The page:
The Buffalo News checked out how some communities that are part of the Buffalo & Erie County Library System are responding to the closing of as many as 20 libraries systemwide next year. One town wants to consolidate its branches in one new facility; several towns are considering using tax money to keep the libraries open and independent.

"We don't have a Borders bookstore, or malls, or movie theaters," Susan C. Minekime, Eden's library director, told the paper. "In the small towns, libraries are the center of the community."


Two very different assessments of Amazon were published over the weekend. An Associated Press view emphasized how the online retailer in general and its Advantage program in particular have helped smaller publishers and their authors increase sales. Among the advantages of working with Amazon: "global reach," low returns and timely bill paying.

On the other hand, an AlterNet report knocked the company's "speculation-fueled" growth, which it said has "contributed to the net loss of more than 2,000 independent book and music sellers during its first decade."


On Friday, Google said it would suspend at least until November its often-criticized program of scanning copyrighted books from libraries. It will continue to scan books that aren't copyrighted as well as copyrighted ones that publishers have approved for scanning. Even though Google said it would show only a few sentences of the works in response to searches, publishers have objected on a number of grounds, not the least because scanning copyrighted material with permission sets a bad precedent. For one of many thorough reports, check out the Los Angeles Times.

GLOW: Disney-Hyperion: Simon Sort of Says by Erin Bow

Airport Bookstores Fly Highbrow

The News of the Week section of yesterday's New York Times flew down out of the clouds and "discovered" that airport bookstores no longer stock just mass market bestsellers. (Ironically, as noted in the July 26 Shelf Awareness, Paradies will open its first licensed New York Times airport store in October.) Still, the piece included interesting flight data from some booksellers:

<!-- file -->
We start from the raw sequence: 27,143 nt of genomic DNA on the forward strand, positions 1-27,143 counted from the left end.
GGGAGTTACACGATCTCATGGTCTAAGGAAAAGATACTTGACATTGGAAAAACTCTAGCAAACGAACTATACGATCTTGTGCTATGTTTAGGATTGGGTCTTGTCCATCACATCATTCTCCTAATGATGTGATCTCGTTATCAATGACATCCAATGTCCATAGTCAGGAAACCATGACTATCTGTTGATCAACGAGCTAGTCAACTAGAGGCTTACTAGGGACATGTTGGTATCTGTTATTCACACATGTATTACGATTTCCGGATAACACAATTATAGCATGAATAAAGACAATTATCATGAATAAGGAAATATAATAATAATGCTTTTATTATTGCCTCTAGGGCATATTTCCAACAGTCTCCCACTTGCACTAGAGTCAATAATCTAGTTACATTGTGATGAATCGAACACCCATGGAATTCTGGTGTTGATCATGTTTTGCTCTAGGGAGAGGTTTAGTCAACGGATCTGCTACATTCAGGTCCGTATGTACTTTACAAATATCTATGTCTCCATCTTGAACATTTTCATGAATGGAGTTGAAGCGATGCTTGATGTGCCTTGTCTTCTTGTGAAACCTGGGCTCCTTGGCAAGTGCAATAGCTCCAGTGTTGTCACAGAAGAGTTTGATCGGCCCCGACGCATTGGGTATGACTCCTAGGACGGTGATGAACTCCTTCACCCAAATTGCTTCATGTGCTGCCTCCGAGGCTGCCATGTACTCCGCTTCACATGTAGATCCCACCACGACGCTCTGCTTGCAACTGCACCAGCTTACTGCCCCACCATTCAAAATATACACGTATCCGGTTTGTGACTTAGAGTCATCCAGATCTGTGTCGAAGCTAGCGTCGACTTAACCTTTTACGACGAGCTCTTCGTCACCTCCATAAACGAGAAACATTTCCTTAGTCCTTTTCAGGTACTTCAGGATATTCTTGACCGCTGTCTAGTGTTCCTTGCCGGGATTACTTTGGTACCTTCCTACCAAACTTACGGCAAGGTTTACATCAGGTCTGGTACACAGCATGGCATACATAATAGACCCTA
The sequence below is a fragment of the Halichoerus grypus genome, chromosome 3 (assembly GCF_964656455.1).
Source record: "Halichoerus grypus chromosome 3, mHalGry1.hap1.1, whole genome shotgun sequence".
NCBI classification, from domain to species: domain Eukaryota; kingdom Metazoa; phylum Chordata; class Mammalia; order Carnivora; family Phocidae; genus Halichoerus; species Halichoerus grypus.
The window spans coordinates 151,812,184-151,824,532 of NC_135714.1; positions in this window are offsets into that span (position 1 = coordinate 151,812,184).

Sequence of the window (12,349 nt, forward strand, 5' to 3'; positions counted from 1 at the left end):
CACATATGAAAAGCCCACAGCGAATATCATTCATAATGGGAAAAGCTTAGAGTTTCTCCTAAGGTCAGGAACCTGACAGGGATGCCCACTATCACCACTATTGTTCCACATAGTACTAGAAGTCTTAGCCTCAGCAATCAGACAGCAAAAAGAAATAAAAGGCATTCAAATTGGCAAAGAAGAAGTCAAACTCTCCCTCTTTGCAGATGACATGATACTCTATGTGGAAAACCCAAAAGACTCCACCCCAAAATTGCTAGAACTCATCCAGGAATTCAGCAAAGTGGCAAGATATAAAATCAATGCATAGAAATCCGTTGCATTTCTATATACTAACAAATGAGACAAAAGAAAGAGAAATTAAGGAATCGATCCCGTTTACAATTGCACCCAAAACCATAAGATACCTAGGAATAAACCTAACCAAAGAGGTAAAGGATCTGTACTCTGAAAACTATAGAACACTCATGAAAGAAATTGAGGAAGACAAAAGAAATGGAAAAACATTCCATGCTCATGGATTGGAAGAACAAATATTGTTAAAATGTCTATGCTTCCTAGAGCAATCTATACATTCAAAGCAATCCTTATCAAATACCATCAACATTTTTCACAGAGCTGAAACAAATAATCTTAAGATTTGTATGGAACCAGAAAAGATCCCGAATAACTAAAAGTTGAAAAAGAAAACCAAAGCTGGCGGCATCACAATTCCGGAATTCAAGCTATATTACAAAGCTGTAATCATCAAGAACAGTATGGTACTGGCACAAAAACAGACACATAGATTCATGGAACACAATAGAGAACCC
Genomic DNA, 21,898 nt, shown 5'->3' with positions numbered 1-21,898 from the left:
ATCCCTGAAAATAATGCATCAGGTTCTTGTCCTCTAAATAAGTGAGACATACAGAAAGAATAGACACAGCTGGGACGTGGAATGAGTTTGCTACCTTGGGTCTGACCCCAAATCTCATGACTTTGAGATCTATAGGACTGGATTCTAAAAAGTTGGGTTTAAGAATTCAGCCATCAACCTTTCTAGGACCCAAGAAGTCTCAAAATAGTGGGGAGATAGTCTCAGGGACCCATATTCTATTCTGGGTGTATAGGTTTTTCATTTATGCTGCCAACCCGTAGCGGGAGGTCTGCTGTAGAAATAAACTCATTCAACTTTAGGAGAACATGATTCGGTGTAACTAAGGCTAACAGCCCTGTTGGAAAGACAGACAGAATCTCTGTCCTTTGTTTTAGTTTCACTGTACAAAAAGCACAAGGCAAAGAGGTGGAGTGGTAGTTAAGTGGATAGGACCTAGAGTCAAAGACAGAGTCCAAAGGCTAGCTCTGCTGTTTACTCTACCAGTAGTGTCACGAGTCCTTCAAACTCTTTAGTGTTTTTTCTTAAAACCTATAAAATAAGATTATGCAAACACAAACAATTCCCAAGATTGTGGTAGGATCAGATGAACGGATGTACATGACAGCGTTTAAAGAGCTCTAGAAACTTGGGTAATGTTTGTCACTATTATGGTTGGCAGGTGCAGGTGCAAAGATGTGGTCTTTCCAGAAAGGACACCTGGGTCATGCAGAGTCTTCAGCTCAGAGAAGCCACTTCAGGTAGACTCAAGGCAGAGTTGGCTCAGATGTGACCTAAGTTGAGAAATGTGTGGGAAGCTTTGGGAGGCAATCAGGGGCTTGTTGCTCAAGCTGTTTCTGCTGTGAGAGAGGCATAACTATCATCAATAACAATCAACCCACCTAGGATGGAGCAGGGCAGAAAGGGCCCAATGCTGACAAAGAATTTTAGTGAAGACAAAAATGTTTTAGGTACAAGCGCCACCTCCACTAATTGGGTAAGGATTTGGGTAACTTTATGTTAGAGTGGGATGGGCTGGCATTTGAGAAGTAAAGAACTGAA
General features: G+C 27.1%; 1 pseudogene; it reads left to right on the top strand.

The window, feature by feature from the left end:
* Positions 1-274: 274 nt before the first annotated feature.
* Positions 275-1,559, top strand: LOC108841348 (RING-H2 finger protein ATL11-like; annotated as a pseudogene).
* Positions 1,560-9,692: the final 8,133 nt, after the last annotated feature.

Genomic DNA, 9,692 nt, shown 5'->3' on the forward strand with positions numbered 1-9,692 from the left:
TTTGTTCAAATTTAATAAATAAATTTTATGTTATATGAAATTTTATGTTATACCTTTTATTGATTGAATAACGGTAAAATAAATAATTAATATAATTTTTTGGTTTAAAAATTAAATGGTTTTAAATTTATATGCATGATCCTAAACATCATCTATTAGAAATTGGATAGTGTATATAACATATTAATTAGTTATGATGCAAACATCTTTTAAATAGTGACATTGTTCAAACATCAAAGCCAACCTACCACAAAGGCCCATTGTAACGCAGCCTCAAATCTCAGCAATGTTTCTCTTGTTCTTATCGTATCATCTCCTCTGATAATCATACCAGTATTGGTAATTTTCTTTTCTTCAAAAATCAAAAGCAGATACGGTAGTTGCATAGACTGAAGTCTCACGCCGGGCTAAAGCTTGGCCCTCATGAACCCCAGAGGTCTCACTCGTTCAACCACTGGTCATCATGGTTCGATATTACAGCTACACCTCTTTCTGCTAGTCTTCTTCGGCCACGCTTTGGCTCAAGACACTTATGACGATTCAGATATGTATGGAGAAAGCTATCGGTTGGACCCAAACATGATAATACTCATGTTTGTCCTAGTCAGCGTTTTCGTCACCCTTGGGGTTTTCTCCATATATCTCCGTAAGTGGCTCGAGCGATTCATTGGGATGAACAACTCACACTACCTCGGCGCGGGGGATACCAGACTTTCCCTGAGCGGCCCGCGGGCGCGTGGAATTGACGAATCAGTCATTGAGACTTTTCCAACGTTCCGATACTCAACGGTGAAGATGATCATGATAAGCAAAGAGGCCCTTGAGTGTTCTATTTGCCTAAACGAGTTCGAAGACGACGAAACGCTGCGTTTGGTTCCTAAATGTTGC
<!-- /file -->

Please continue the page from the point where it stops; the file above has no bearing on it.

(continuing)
• "A lot of business travelers go for the hardcovers. It keeps their mind off the stress of travel."--Mustafa Jackson, assistant manger of Barbara's Bestsellers, LaGuardia Airport, N.Y.
  • "When we look through our bestseller list at the end of the year, there are always a few nonfiction titles that outsold everything. What might be also affecting this is the fact that there are a lot of these quality narrative nonfiction books out there. . . . [Our typical airport customer is] very highly educated, high-income, male, techno-savvy."--Sarah Hinckley, v-p, book purchasing, Hudson Group.
  • "People aren't going just to John Grisham for entertainment anymore. People are looking for substance now."--Terry Kraml, Trofie Productions, an airport bookstore marketing consultant.
  • "[Fiction] remains the largest percentage of our business."--Terry Bell, regional director, Borders specialty division.

Harper: Stone Blind by Natalie Haynes

NEBA Looks Forward to Providence

The New England Booksellers Association meets Fri.-Sun., Sept. 16-18, in Providence, R.I. Besides the trade show on Saturday and Sunday, the event includes NEBA's annual meeting on Saturday and two major educational sessions on Friday on payroll issues and increasing margin led by the ABA's Avin Domnitz. Weekend sessions focus on bargain book merchandising, e-mail newsletters, the buyer/rep relationship and children's bookselling (in association with NECBA).